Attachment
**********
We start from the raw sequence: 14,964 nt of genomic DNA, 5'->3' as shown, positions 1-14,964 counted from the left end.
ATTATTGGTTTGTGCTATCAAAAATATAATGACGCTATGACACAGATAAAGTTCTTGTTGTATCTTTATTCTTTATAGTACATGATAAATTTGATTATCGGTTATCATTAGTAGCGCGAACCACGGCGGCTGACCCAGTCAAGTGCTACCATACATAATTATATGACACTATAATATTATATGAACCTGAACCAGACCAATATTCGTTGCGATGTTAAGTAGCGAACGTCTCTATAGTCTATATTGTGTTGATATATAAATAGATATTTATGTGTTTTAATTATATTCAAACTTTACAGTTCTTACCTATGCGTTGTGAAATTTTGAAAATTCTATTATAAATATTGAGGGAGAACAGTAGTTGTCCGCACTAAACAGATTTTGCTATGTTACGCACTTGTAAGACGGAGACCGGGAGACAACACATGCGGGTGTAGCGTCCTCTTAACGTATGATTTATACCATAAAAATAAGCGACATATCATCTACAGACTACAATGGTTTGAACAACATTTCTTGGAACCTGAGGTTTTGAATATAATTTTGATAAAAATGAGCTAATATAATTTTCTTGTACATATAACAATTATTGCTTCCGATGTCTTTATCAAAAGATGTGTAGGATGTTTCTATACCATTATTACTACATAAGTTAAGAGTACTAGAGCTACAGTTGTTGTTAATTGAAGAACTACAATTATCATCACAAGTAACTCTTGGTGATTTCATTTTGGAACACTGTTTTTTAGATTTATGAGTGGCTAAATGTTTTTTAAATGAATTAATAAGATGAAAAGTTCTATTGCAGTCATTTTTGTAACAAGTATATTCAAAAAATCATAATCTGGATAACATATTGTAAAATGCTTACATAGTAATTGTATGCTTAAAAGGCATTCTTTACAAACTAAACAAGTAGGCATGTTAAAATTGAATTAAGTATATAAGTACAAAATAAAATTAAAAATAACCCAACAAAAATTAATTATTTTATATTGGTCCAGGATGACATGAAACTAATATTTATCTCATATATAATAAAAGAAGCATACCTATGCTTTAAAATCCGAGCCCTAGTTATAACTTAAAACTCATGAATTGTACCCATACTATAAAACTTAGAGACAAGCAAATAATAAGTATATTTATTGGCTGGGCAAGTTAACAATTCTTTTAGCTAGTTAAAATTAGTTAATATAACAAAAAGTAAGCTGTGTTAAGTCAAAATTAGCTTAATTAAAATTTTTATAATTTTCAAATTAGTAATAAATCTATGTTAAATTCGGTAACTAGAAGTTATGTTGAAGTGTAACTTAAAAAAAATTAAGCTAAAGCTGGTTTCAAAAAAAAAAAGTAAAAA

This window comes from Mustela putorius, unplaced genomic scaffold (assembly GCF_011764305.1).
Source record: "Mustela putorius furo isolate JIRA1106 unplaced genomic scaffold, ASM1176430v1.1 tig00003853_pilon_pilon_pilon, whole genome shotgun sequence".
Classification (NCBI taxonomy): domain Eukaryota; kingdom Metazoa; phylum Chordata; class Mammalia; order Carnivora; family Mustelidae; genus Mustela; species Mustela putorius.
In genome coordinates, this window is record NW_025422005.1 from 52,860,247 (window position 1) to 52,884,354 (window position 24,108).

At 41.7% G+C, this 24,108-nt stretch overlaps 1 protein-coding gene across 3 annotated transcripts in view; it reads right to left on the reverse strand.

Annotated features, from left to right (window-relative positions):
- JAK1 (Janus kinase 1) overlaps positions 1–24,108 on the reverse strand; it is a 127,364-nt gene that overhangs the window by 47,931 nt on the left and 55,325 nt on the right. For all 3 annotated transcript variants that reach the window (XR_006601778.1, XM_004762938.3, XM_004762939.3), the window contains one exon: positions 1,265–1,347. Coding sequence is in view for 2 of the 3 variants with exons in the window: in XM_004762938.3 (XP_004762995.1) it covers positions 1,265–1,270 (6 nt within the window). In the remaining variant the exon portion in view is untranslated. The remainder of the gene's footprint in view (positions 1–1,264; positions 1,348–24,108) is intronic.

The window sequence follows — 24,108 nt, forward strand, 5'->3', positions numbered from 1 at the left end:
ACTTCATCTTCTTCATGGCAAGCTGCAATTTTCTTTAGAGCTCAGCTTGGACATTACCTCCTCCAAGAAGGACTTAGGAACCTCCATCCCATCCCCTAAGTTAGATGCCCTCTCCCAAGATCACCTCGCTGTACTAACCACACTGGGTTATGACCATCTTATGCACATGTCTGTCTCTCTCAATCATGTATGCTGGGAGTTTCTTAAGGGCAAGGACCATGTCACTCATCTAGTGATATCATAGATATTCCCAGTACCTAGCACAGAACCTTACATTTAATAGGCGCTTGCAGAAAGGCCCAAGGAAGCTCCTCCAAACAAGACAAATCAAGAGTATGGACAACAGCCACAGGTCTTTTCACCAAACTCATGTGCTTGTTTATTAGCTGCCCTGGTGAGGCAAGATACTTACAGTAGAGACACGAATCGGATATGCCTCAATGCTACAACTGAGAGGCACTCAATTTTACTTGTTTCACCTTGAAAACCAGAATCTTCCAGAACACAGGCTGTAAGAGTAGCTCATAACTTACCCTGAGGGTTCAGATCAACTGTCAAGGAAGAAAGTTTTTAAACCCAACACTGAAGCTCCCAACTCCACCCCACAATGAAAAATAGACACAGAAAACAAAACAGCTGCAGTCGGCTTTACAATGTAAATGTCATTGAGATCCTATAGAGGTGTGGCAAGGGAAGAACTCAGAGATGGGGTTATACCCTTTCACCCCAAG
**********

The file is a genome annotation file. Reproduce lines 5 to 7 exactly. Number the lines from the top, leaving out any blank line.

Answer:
Classification (NCBI taxonomy): domain Eukaryota; kingdom Metazoa; phylum Chordata; class Mammalia; order Carnivora; family Mustelidae; genus Mustela; species Mustela putorius.
In genome coordinates, this window is record NW_025422005.1 from 52,860,247 (window position 1) to 52,884,354 (window position 24,108).

At 41.7% G+C, this 24,108-nt stretch overlaps 1 protein-coding gene across 3 annotated transcripts in view; it reads right to left on the reverse strand.